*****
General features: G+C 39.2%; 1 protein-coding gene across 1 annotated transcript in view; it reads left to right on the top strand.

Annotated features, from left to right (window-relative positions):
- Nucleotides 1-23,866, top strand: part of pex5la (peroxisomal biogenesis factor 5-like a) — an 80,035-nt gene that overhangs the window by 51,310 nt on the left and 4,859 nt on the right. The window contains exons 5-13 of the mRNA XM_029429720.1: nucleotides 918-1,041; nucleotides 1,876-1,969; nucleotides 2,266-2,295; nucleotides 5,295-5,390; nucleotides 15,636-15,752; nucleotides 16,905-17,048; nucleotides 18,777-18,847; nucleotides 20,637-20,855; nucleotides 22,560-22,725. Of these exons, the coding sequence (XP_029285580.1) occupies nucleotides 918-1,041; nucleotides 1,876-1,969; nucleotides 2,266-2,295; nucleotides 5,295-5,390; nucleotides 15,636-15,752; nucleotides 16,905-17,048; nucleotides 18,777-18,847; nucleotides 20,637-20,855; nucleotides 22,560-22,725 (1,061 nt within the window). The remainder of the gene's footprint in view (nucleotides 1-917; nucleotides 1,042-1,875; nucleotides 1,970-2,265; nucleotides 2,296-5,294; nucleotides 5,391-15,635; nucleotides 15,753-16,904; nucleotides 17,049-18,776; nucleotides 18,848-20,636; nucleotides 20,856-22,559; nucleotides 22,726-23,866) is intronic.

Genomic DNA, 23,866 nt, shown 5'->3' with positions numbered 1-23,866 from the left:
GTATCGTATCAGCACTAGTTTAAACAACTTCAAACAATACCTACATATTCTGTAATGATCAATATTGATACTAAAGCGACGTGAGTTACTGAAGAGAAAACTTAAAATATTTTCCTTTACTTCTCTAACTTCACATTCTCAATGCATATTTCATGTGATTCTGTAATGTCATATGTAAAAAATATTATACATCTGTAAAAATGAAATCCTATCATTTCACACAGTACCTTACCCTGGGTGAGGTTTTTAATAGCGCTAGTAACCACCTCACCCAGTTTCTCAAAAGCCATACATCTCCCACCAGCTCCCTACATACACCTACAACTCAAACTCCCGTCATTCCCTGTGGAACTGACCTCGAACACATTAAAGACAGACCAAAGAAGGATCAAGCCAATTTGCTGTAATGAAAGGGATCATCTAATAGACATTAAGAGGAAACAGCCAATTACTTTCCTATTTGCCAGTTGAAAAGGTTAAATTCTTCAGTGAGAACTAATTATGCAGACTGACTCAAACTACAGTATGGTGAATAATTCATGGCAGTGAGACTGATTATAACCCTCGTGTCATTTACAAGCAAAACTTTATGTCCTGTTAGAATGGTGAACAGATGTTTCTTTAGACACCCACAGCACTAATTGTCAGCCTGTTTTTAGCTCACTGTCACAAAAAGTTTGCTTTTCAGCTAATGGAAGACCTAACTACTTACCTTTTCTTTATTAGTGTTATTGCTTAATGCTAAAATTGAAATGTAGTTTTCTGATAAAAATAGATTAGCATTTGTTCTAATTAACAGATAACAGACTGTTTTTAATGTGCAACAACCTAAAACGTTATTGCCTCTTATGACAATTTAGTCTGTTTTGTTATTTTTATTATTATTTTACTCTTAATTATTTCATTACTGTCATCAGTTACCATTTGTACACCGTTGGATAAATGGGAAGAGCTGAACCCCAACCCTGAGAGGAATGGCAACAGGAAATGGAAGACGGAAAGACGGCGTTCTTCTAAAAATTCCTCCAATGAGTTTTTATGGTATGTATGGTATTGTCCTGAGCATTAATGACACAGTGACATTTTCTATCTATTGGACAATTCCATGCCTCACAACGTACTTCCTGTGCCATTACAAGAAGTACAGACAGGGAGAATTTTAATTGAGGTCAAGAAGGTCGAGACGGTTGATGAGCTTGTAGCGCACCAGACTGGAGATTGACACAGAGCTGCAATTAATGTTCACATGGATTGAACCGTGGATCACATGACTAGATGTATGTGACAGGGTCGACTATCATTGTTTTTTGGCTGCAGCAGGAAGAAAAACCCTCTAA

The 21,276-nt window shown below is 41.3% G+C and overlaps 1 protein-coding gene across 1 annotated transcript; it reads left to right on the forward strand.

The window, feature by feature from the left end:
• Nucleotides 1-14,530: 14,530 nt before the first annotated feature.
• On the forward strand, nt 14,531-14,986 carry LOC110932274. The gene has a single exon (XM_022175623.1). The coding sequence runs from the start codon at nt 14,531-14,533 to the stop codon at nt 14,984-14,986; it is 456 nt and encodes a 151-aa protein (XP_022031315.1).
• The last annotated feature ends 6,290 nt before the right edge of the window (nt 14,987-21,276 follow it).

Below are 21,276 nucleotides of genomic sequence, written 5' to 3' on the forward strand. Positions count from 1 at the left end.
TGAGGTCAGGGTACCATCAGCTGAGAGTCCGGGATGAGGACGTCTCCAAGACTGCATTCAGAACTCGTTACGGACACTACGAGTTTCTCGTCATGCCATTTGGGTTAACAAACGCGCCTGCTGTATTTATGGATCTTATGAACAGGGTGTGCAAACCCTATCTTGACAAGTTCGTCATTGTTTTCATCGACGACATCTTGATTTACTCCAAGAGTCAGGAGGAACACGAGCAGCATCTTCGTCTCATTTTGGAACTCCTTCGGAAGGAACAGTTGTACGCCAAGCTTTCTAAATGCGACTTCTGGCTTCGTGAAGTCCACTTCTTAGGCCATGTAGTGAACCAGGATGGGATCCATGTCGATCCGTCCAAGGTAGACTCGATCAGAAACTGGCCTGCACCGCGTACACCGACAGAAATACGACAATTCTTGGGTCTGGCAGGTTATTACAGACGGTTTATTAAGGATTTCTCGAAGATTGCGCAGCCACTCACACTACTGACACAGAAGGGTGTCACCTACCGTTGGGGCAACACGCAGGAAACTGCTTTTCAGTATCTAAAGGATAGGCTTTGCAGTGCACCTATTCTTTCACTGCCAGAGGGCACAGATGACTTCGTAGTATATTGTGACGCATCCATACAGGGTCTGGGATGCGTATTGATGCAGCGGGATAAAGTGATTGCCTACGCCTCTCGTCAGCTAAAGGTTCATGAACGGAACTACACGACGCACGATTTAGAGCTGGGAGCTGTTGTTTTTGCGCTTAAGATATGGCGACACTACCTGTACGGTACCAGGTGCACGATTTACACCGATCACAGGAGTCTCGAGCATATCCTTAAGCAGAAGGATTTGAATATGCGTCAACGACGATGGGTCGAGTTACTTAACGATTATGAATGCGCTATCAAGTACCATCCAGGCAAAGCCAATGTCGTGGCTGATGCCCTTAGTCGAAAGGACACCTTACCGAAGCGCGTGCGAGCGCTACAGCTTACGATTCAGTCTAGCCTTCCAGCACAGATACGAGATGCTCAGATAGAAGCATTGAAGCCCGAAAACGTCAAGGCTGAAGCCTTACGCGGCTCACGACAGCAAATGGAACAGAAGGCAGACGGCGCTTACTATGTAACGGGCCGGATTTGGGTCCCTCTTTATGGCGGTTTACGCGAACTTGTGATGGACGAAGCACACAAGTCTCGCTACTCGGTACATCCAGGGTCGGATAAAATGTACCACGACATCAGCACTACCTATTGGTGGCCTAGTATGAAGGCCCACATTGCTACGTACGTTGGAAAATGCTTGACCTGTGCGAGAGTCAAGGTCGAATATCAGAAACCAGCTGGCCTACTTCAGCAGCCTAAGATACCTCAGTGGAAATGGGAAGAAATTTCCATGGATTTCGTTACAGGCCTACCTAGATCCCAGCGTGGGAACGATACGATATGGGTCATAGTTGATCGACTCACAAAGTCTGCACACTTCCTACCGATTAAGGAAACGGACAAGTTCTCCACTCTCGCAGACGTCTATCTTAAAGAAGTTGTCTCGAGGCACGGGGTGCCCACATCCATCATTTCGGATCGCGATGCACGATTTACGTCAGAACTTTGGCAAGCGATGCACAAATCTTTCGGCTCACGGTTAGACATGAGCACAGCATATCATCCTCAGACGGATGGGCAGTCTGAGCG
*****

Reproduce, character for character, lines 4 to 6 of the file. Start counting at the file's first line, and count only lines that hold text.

Genomic DNA, 23,866 nt, shown 5'->3' with positions numbered 1-23,866 from the left:
GTATCGTATCAGCACTAGTTTAAACAACTTCAAACAATACCTACATATTCTGTAATGATCAATATTGATACTAAAGCGACGTGAGTTACTGAAGAGAAAACTTAAAATATTTTCCTTTACTTCTCTAACTTCACATTCTCAATGCATATTTCATGTGATTCTGTAATGTCATATGTAAAAAATATTATACATCTGTAAAAATGAAATCCTATCATTTCACACAGTACCTTACCCTGGGTGAGGTTTTTAATAGCGCTAGTAACCACCTCACCCAGTTTCTCAAAAGCCATACATCTCCCACCAGCTCCCTACATACACCTACAACTCAAACTCCCGTCATTCCCTGTGGAACTGACCTCGAACACATTAAAGACAGACCAAAGAAGGATCAAGCCAATTTGCTGTAATGAAAGGGATCATCTAATAGACATTAAGAGGAAACAGCCAATTACTTTCCTATTTGCCAGTTGAAAAGGTTAAATTCTTCAGTGAGAACTAATTATGCAGACTGACTCAAACTACAGTATGGTGAATAATTCATGGCAGTGAGACTGATTATAACCCTCGTGTCATTTACAAGCAAAACTTTATGTCCTGTTAGAATGGTGAACAGATGTTTCTTTAGACACCCACAGCACTAATTGTCAGCCTGTTTTTAGCTCACTGTCACAAAAAGTTTGCTTTTCAGCTAATGGAAGACCTAACTACTTACCTTTTCTTTATTAGTGTTATTGCTTAATGCTAAAATTGAAATGTAGTTTTCTGATAAAAATAGATTAGCATTTGTTCTAATTAACAGATAACAGACTGTTTTTAATGTGCAACAACCTAAAACGTTATTGCCTCTTATGACAATTTAGTCTGTTTTGTTATTTTTATTATTATTTTACTCTTAATTATTTCATTACTGTCATCAGTTACCATTTGTACACCGTTGGATAAATGGGAAGAGCTGAACCCCAACCCTGAGAGGAATGGCAACAGGAAATGGAAGACGGAAAGACGGCGTTCTTCTAAAAATTCCTCCAATGAGTTTTTATGGTATGTATGGTATTGTCCTGAGCATTAATGACACAGTGACATTTTCTATCTATTGGACAATTCCATGCCTCACAACGTACTTCCTGTGCCATTACAAGAAGTACAGACAGGGAGAATTTTAATTGAGGTCAAGAAGGTCGAGACGGTTGATGAGCTTGTAGCGCACCAGACTGGAGATTGACACAGAGCTGCAATTAATGTTCACATGGATTGAACCGTGGATCACATGACTAGATGTATGTGACAGGGTCGACTATCATTGTTTTTTGGCTGCAGCAGGAAGAAAAACCCTCTAA

The 21,276-nt window shown below is 41.3% G+C and overlaps 1 protein-coding gene across 1 annotated transcript; it reads left to right on the forward strand.